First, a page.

iconic truly talented artists aren’t popularized in more current generations. Narrowly
talented artists like Fetty Wap and Flo Rida were featured in the top 10 of
2015. The random reference to the Billboard charts throughout the years offers
insight to truly how downhill our music culture has gone. As a listener of many
genres of underground music predominantly on the interface Soundcloud, I find
the generally popular and so called ‘current music’ doesn’t often adhere to my
liking. I’d be lying if I didn’t say that some of the featured songs on these
charts aren’t catchy; I grew up with this music and some of it is connected to
precious memories of my childhood. If the charts weren’t enough evidence in the
change in music, Snow referenced some compilations of popular lyrics that top
artists sang. Just reviewing the lyrics, there are a vast assortment of
recycled words, some change is shown in the emotions we resonated with through
the years, but a majority of it is consistent. Shane’s claim is further backed
by the clear focus on repetitiveness in sound and lyrical content, “It looks
like top artists of the ’60s and ’70s used a lot of typical poetry
vocab-literal lyrics like ‘love’. And, apparently, in the ’80s we were obsessed
with songs about ‘the night’. In the ’90s with the rise of hip-hop and R
we get more diversity of vocabulary and topics.” Hip-hop culture as a whole has
allowed the lyrical content in popular music to be diversified. The ’90s was a
prime time for artistically unique artists and one hit wonders, who’s sound
will be reflected on within mostly my generation. However, with that according
to Snow’s studies it seems as though our lyrics got increasingly more
depressive, morbid along with a spike in drug, violence, and profanity rising
throughout 1995-2015.

            As for an up to date Kairos
technological outlook for 2018, in an article by Darshan Kaler, “Eight Breaking
Changes Impacting Music Brands in 2018.”

 

            In the text by Tom Barnes, he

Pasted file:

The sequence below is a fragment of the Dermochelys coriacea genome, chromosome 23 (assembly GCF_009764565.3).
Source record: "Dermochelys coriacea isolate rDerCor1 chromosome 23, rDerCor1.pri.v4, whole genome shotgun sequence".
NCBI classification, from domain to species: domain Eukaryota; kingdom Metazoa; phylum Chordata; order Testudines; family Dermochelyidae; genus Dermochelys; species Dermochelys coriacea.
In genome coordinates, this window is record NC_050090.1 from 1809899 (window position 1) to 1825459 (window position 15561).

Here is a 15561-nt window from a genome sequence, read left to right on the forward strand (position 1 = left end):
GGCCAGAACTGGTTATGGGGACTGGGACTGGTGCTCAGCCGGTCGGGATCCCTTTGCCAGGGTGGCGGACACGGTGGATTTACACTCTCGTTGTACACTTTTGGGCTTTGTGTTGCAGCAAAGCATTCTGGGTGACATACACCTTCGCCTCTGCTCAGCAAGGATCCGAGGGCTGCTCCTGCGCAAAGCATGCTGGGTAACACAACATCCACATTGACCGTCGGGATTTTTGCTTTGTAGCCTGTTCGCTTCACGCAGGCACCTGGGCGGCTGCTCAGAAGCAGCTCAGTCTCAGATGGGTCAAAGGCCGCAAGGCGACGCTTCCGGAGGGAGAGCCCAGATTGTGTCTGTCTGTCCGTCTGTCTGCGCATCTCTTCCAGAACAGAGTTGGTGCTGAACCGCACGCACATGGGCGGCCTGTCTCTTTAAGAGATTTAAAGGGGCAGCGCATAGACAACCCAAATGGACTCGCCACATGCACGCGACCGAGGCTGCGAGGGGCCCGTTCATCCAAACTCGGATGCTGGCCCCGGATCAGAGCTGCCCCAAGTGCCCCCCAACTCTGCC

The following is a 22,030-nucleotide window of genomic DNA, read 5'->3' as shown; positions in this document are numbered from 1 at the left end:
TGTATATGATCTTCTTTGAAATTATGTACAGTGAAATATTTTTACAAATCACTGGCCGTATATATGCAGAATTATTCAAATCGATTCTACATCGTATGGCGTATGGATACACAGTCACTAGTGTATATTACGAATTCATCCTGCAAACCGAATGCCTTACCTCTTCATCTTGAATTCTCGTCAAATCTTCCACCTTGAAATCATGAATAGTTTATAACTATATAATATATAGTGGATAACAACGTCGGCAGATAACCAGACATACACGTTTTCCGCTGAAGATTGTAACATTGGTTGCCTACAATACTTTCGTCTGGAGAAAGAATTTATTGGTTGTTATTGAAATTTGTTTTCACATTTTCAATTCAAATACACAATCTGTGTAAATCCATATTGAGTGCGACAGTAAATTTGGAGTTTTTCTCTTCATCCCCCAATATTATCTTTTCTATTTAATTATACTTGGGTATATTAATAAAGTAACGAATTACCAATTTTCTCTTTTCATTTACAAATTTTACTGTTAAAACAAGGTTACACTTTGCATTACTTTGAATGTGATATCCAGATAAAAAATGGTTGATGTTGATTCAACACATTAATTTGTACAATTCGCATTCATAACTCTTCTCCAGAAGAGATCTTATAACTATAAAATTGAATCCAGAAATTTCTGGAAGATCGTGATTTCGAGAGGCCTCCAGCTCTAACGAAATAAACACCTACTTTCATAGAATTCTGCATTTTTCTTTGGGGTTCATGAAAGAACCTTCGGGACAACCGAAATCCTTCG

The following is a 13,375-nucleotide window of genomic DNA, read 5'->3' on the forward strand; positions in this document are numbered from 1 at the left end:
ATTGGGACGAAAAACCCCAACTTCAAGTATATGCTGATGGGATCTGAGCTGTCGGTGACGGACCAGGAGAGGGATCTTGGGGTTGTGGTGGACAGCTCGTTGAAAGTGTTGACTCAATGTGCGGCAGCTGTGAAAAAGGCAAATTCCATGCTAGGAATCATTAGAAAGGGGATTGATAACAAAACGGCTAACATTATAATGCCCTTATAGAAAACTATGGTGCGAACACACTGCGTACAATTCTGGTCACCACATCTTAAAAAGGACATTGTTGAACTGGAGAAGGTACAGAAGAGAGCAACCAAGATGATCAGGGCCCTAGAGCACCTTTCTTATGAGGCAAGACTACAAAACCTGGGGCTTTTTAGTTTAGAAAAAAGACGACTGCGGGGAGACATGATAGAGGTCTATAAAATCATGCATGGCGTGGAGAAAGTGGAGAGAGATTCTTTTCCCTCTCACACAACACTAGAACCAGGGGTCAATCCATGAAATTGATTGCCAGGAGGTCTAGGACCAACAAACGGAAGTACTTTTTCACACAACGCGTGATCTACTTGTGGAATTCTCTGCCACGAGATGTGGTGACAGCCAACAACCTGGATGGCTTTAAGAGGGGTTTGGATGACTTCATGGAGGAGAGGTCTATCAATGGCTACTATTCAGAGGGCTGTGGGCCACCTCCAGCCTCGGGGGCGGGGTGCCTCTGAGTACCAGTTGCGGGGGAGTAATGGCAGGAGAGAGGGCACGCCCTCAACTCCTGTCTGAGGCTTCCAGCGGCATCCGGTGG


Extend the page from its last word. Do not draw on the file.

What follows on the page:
incorporates an interactive element to the readers by including YouTube videos
with associated artists he wrote about. Barnes discusses various mainstream and
well-known artists, and why we popularize music that all sounds the same. Throughout
the article Barnes emphasized how he wants listeners to evoke more of an
artistic taste to music and create a better space for music culture. Barnes
provided extensive evidence for research and studies done on music, which made
the article more credible. Studies he credited include Atlantic and University of Vienna.
These sources made the text a well-rounded and unbiased article since Atlantic is a popular news source, while
University of Vienna is a credible
school in Austria. Since the overall topic is hit pop music, the main audience
would be listeners of the music, and people concerned about today’s music
culture. It’s likely the media would engage or comment on topics like this one,
and Snows; texts such as these provoke a larger conversation in music culture and
sales. Even though both articles were posted in 2015, the Kairos give reason as
to why these authors posted the photos and videos they did. Taylor Swift,
pictured in both articles by Barnes and Snow, depict the popularity of this
particular artist at the time- and is rhetorically informing that most of
Swift’s music indeed sounds the same. Not to mention, artists like Megan
Trainor, along with contrasting pop-folk favorites -Mumford & Sons and
Lumineers are referenced in Barnes’s text. This article offers only some musical
dimension from the time being in comparison to Snow’s.  

            The textual space of a website is
unlike a text on physical paper, as for my analysis I am referring to Snows
article on paper, whereas Barnes through my computer. Although Snows physical
article is easier to flip through; Barnes has several videos that relate to the
Kairos, as well as appealing to pathos through the fans of artists who were
posted. For myself personally I can relate more to Shane Snow’s text more so. He
references more artists and commentary I, and a greater extent of millennials
my age would relate to.